In the "Executive Decision" segment, Cramer once again sat down with Rick Hamada, CEO of Avnet ( AVT), a supermarket of tech components that distributes parts from 300 suppliers to over 100,000 customers around the globe. Shares of Avnet are up 18% since Cramer last spoke with Hamada in August during the depths of the tech slump. Hamada responded to negative markets comments made today by Intel ( INTC). He said that the company's comments were specific to Intel and to PCs in particular and not to the mtch market overall. Hamama said that after two quarters of negative "book-to-bill" numbers, Avnet saw improvements in both October and November. Anvet has been drawing down inventory to match slowing order volumes but is looking with confidence towards its March and June quarters next year. Hamada also commented on Avnet's acquisition strategy by saying that the company remains committed to organic growth first but acquisitions will still play a major part of its strategy. "We're not out of big or small acquisition targets," he noted. When asked where the strength or weakness was coming from, Hamada said that servers and storage (think the cloud) remains a hot area. He said that the Americas, along with Asia, is also still strong. In Europe, Hamada said that Avnet saw minor effects during the credit tightening, but those effects are easing now. Overall, Hamada said that Avnet is well positioned for the next upturn, noting that the company has seen growth every year for the last 10 if you don't count the dot-com bust in 2001 and the financial meltdown of 2008. Cramer continued his recommendation of Avnet.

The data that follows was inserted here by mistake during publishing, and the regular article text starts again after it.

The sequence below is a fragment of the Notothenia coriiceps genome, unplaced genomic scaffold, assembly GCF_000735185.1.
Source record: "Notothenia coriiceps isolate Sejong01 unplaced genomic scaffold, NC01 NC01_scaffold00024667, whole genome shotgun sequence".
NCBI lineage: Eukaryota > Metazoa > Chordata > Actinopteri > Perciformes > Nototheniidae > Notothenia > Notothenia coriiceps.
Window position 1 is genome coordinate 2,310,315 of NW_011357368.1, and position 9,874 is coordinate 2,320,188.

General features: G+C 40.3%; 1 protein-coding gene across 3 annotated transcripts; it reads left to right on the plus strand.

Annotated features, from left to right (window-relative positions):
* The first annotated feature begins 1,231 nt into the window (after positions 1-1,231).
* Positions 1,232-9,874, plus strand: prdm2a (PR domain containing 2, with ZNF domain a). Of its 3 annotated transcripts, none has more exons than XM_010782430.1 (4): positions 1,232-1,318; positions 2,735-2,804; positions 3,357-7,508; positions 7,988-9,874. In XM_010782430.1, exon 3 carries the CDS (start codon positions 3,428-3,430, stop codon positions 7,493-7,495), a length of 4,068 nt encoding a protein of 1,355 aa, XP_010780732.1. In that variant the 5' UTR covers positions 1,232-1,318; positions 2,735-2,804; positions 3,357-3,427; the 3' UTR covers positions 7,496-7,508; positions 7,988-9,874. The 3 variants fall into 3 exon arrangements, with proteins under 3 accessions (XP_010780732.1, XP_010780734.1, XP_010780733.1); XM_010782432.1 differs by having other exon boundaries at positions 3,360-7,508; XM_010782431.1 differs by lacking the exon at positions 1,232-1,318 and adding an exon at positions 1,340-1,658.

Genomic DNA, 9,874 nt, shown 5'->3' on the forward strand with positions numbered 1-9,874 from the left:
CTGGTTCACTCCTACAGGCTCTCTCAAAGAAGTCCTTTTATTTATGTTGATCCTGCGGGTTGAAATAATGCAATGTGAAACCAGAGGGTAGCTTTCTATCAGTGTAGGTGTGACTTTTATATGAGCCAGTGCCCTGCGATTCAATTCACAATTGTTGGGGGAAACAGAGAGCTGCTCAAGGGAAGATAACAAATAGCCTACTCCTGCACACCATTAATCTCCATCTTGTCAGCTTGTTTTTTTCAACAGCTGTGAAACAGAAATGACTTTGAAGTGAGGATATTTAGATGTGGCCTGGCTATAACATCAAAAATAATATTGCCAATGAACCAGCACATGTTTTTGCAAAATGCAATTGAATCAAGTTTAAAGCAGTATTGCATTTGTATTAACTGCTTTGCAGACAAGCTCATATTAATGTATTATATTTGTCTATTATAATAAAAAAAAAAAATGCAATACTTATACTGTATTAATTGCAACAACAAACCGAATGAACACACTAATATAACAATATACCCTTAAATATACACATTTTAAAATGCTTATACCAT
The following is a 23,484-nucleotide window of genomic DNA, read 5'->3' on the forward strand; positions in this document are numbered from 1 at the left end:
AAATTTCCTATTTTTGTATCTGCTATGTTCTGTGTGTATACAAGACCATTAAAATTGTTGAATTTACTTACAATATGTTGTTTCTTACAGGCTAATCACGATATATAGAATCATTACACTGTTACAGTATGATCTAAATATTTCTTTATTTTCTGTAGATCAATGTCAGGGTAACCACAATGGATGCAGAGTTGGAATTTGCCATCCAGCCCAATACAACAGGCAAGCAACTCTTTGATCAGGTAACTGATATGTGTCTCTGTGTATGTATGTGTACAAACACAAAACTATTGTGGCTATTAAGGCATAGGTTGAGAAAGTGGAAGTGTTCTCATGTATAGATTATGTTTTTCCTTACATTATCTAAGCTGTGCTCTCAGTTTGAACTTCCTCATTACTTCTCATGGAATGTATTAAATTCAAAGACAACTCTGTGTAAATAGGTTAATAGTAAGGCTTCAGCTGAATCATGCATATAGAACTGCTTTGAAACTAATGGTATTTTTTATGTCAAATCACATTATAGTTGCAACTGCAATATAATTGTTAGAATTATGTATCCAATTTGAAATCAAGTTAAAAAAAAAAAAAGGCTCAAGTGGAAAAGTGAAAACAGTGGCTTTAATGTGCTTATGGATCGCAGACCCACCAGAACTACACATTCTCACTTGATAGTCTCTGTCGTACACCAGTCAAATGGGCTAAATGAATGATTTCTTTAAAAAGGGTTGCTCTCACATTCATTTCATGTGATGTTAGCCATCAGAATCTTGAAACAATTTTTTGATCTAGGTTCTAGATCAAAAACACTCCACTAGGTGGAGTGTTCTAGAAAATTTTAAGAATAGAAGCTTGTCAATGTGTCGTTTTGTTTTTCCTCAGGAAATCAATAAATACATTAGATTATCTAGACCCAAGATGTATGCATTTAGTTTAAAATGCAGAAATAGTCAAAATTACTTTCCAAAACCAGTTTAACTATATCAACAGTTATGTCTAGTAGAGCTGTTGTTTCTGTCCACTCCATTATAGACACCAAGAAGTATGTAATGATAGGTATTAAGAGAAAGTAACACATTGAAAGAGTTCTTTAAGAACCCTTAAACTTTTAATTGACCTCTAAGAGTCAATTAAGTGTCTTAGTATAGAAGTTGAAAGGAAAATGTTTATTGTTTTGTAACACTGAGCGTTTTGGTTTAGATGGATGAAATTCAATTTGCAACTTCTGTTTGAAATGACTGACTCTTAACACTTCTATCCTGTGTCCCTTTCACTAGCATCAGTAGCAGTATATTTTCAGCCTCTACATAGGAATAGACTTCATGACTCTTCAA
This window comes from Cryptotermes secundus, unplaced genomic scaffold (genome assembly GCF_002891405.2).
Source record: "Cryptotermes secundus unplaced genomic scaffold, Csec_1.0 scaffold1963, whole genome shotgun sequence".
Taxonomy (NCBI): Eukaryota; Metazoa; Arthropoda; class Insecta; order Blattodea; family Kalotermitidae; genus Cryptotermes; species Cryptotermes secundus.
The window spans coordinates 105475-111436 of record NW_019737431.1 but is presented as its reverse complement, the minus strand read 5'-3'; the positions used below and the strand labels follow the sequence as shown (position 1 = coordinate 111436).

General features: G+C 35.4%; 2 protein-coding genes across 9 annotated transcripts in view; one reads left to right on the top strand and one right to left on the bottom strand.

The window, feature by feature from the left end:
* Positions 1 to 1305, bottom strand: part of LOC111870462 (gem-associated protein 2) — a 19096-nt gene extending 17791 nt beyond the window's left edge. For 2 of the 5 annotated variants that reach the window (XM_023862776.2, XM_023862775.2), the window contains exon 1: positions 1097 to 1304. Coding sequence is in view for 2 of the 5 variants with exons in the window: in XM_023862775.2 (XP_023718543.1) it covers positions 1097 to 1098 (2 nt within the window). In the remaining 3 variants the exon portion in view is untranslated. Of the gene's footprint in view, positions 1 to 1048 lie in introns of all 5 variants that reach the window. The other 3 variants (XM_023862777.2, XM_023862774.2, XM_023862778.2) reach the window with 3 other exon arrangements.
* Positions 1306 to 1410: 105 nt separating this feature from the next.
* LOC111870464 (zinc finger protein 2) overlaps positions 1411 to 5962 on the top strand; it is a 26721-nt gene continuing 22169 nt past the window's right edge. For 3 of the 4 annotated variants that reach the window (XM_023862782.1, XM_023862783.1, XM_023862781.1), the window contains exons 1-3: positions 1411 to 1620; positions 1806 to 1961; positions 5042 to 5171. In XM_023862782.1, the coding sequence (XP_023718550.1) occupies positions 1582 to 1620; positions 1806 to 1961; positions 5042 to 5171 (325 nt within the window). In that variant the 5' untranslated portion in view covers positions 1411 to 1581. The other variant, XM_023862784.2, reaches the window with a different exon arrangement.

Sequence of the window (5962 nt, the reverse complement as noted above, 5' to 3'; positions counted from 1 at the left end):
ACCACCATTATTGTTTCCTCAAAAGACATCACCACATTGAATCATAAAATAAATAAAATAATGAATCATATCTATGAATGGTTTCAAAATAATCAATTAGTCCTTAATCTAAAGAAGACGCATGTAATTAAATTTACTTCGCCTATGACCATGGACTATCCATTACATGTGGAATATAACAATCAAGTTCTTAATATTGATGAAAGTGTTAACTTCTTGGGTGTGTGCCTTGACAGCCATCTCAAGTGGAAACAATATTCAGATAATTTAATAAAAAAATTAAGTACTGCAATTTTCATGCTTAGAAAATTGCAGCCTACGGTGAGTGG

Beauty of Composites
On the heels of an analyst upgrade and dividend boost for Boeing ( BA), Cramer recommended Hexcel ( HXL), an aerospace composites maker that's just getting started as another seven-year aerospace cycle begins to take off. Cramer said that while Hexcel also makes composites for helicopter rotors and windmill blades, investors should think of it as a commercial airline play, as 55% of company sales come from that segment. The company is benefiting handsomely from an industry shift to composites instead of heavier aluminum and even titanium. The result? Lighter, more fuel efficient aircraft and more sales for Hexcel. Clearly 90% of Hexcel's aerospace revenues come from Boeing and rival Airbus. So with Boeing's nearly 3,500 aircraft backlog, the stream of business for Hexcel will remain intact, even if things in Europe don't go well. While the company only reported an in-line outlook for 2012, Cramer said management was the most bullish of any company he's seen this quarter. Cramer also noted that while defense budgets may be strapped around the globe, the shift towards composites in military aircraft is still continuing, making that concern a non-issue for this stock that will soon be flying even higher than it currently does.